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 The Bloomfield Hills City Commissioners passed a woodland ordinance in 2012 that would be nullified by proposed legislation to eliminate municipal restrictions on tree removal.

The Bloomfield Hills City Commissioners passed a woodland ordinance in 2012 that would be nullified by proposed legislation to eliminate municipal restrictions on tree removal.

Photo by Tiffany Esshaki

City laments Lansing bill that would nullify local tree ordinances

By: Tiffany Esshaki | Birmingham - Bloomfield Eagle | Published December 3, 2018

BLOOMFIELD HILLS/LANSING — More than six years ago, the Bloomfield Hills City Commission put the final touches on a woodlands ordinance that had taken it a full year to craft.

It’s complex, and for good reason: The commission had the tricky task of walking the line between the rights of property owners to do what they like on their own land and preserving the lush tree canopy that the city is known for. Some say it does credit to Bloomfield Hills’ robust property values.

One Upper Peninsula legislator is looking to make that 13-page ordinance a moot point.

State Sen. Tom Casperson, R-Escanaba, introduced Senate Bill 1188 in early November to prevent local government bodies from enacting ordinances that restrict property owners from removing trees or other vegetation.

Residential property owners would be exempt from what’s being called the “Vegetation Removal Prevention Act.”

Casperson’s grandfather founded Casperson and Son Trucking, a logging company in the U.P. His second term in the Michigan Senate expires this year.

The Eagle reached out to the senator’s office to ask if that relationship was a motivator to develop the legislation and, if not, what prompted him to write the bill. He did not respond to requests for comment by press time.

In the Eagle’s coverage area — represented by Sens. Marty Knollenberg, R-Troy, and Jim Marleau, R-Lake Orion — support for SB 1188 is split. Marleau voted with 22 others in favor of the effort, while Knollenberg was one of just a handful of Republicans amidst nearly a dozen Democratic senators to vote against the bill.

In short, the Bloomfield Hills woodlands ordinance restricts property owners from removing more than four healthy trees 8 inches in diameter or larger within a two-year period. Plans to remove more than that would require a permit, City Commission approval and in some cases, replacement of trees upon completion of a project.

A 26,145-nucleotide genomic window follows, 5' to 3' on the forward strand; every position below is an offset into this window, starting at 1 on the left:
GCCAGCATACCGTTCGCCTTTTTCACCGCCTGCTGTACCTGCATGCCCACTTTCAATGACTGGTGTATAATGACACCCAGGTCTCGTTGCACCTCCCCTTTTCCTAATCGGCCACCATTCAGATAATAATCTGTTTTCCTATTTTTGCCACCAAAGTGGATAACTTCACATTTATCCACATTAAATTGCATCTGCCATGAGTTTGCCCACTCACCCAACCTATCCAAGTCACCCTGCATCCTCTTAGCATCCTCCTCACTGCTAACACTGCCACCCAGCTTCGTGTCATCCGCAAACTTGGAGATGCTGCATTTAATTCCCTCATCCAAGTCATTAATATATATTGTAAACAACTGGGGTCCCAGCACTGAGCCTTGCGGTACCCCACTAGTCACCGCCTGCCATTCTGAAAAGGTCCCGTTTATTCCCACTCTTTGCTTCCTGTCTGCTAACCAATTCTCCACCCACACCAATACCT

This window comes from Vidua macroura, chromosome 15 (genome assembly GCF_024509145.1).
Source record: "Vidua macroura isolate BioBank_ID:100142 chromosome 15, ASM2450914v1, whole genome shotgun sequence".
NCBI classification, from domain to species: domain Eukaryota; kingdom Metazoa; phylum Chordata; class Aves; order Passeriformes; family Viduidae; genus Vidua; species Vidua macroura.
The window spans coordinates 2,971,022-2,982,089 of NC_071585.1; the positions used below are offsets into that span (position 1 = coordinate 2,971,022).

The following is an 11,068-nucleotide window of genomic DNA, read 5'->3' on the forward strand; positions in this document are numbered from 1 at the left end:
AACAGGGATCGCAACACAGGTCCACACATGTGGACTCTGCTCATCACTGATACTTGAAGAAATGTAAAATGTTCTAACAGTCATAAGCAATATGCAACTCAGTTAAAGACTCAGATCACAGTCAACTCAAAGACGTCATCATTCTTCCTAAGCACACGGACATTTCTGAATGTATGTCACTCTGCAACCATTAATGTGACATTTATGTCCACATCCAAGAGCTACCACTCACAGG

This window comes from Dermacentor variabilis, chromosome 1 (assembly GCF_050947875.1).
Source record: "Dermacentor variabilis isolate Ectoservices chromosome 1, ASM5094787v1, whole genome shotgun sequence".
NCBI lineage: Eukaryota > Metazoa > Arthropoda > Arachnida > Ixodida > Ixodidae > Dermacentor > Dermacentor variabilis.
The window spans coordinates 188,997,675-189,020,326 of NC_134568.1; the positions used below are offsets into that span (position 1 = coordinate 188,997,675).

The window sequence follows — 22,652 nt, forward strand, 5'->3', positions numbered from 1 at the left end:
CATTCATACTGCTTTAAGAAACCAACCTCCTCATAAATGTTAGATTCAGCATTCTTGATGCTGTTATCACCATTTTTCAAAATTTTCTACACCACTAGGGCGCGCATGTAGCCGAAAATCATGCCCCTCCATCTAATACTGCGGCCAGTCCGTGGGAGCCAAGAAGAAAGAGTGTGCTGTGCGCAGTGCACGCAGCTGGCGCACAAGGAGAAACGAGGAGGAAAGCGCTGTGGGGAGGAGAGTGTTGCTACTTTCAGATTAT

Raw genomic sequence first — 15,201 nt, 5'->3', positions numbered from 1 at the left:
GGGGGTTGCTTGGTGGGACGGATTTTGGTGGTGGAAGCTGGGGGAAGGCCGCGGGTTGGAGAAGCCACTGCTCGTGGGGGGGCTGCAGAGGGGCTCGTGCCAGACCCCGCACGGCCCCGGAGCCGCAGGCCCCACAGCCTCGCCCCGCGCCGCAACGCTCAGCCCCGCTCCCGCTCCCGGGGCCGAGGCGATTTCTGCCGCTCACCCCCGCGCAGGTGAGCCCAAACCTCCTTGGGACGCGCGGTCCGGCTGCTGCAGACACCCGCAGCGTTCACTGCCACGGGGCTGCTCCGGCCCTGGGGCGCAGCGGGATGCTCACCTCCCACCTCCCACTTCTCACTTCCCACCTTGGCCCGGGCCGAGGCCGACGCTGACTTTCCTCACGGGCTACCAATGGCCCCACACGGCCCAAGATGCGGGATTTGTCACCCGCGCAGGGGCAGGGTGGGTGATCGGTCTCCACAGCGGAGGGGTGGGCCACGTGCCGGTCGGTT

After the commission took so much time to pass that ordinance in 2012, City Manager David Hendrickson — who was appointed after that action — said the commission is disappointed in the legislative support for SB 1188.

“The city of Bloomfield Hills is renowned for its natural features, wooded lots and majestic tree-lined streets,” Hendrickson said in an email. “SB 1188 is in direct conflict with keeping the character of our city and one that attracts people who want to work and live here. Maintaining a tree canopy offers a host of environmental and economic benefits that help maintain and increase property values.”

Hendrickson added in his email that Bloomfield Hills’ ordinances, in particular the woodland ordinance, are well researched with data and community support.

“These laws were sold to the public as a way to encourage tree-lined neighborhoods and to protect big, old trees that are community landmarks,” reads a statement on Casperson’s website. “However, these ordinances are often written loosely enough to allow for abuse. Nobody is arguing the value of tree-lined neighborhood streets, but in some communities, the ‘tree police’ use these ordinances to harass property owners and fill local coffers.

According to the statement, the Vegetation Removal Preemption Act “keeps local tree removal ordinances focused on true ‘heritage’ trees and residential areas but allows property owners to make their own decisions about trees in areas zoned for agricultural, industrial, business and commercial use.’ Passing the Senate with minor revisions 23-15, SB 1188 now moves on to the House for a vote, likely before the new year, during the lame duck session.